Rep. Henry Reuss, whose Washington career dates back to the days of Franklin Roosevelt, is viewed by many here as more than an ordinary politician. His judgment is highly regarded by Republicans as well as by fellow Democrats. For lack of a better word, the accolade ''mini-statesman'' may well apply.
The persuasive Wisconsin congressman is using this lame-duck session of Congress for his last hurrah as he steps down after 28 years on Capitol Hill.
Mr. Reuss is pushing a jobs program with a public-works centerpiece. He seems confident it will pass and that President Reagan will acquiesce, ''declaring it a presidential victory even as he accepts a compromise.''
Reuss also said the President ''could have been and still could be a fine president. His gift for simplifying matters, his agreeableness whenever he appears in public, his persuasiveness on television: All these are enormous assets.''
''The only trouble with the President,'' continued Reuss, his partisanship beginning to surface, ''is that he really doesn't believe in anything very much. For 20 years he plumped for various products, providing a whoop and a holler for his clients.
''Now what he's done is to move the country toward fewer regulations, less spending, fewer taxes, and some increase in military strength. Now if he could end his effort to make wealthy people wealthier at the expense of the middle classes, he'd be a great success and be able to retire in 1984 with a lot of good feeling about him in this country. Incidentally, I don't think he will run again.''
The President's history in California was that he took strong stands in dealing with a Democratic Legislature - then moved to a compromise. Do you think this will happen now that the House has picked up 26 Democrats?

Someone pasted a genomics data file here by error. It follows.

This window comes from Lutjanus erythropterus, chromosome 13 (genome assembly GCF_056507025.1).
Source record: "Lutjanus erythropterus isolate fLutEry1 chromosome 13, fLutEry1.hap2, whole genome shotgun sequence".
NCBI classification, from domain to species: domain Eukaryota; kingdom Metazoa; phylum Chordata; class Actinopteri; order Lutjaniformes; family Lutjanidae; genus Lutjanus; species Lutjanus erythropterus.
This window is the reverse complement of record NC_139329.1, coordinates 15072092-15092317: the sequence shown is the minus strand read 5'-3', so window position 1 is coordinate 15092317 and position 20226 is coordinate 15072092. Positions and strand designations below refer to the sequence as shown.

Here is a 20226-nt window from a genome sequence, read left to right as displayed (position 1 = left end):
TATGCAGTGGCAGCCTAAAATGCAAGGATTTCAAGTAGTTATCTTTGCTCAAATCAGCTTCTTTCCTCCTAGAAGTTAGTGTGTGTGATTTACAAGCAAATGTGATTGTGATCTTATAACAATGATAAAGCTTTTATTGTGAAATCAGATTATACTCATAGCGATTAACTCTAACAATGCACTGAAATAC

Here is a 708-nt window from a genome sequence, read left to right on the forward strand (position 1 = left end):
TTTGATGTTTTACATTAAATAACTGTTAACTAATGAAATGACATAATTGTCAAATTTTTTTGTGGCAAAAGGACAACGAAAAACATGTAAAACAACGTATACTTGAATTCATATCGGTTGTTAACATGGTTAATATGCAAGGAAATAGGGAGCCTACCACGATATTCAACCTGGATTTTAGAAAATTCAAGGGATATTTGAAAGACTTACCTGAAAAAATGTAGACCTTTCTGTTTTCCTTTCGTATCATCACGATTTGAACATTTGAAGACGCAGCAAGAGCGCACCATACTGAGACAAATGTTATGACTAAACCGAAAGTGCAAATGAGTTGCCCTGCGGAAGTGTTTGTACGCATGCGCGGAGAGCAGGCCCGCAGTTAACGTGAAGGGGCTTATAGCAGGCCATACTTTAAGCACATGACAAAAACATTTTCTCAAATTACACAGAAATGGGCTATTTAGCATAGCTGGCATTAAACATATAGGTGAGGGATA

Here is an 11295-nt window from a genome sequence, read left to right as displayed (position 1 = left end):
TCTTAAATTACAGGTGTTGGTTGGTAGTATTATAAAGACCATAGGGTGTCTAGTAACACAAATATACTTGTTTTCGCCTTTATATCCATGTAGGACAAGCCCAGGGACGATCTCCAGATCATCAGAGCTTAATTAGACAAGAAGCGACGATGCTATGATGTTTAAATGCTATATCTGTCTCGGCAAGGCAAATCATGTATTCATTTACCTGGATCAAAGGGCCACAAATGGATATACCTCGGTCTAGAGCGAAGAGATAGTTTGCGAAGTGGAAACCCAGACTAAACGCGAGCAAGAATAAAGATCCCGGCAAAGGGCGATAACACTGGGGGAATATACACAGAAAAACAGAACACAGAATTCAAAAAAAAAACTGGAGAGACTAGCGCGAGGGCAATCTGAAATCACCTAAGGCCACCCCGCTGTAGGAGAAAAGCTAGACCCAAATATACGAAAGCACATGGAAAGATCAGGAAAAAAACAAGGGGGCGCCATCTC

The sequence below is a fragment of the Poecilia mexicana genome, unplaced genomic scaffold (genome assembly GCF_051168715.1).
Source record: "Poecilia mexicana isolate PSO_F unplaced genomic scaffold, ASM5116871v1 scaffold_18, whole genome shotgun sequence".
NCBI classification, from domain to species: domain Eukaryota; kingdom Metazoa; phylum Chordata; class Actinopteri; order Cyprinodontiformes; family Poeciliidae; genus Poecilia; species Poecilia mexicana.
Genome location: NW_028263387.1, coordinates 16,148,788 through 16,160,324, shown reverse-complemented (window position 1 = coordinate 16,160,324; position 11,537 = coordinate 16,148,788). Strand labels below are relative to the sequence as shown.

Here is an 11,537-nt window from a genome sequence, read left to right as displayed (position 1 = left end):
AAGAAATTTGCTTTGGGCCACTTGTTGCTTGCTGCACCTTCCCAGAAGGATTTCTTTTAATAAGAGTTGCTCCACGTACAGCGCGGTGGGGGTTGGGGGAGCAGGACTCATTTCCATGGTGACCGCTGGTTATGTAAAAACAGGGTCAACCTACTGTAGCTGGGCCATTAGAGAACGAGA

It will take some moderate, reasonable Republican leaders from Congress, like [House minority leader Robert H.] Michel, [Sen. Howard H.] Baker, and [Sen. Bob] Dole to talk to Reagan and bring him around. I think the California experience will then be repeated. If you ask me whether the President will ever admit to changing his positions, I will say no. But I think he will change.
How do you rate other presidents who were here during your long period as a congressman? Who was the most outstanding among them in your estimation?
Well, FDR [Franklin D. Roosevelt] was here when I came [originally to work for a federal agency], and I thought he was great. But among the others I think the most outstanding of them was [Dwight D.] Eisenhower. Because he was just right for his times.
Eisenhower believed in bipartisanship. And he continued with the New Deal. The redistribution of wealth continued. Yes, he suited his times well.
And the other presidents you saw from close at hand?
LBJ [Lyndon B. Johnson] had a marvelous first year. But then came Vietnam and his promise of guns and butter at the same time. And his administration soon was in disarray.
[Richard M.] Nixon's administration was upset by his insisting on doing things the easy way. [Gerald R.] Ford was as nice a guy as you would ever want to meet on a ski slope. [Jimmy] Carter was a real tragedy. He possessed an intellectual gift and personal morality. But he underused the first and overused the latter.
What do you think of lame-duck congressional sessions?
They are usually not productive. But I think this one will be.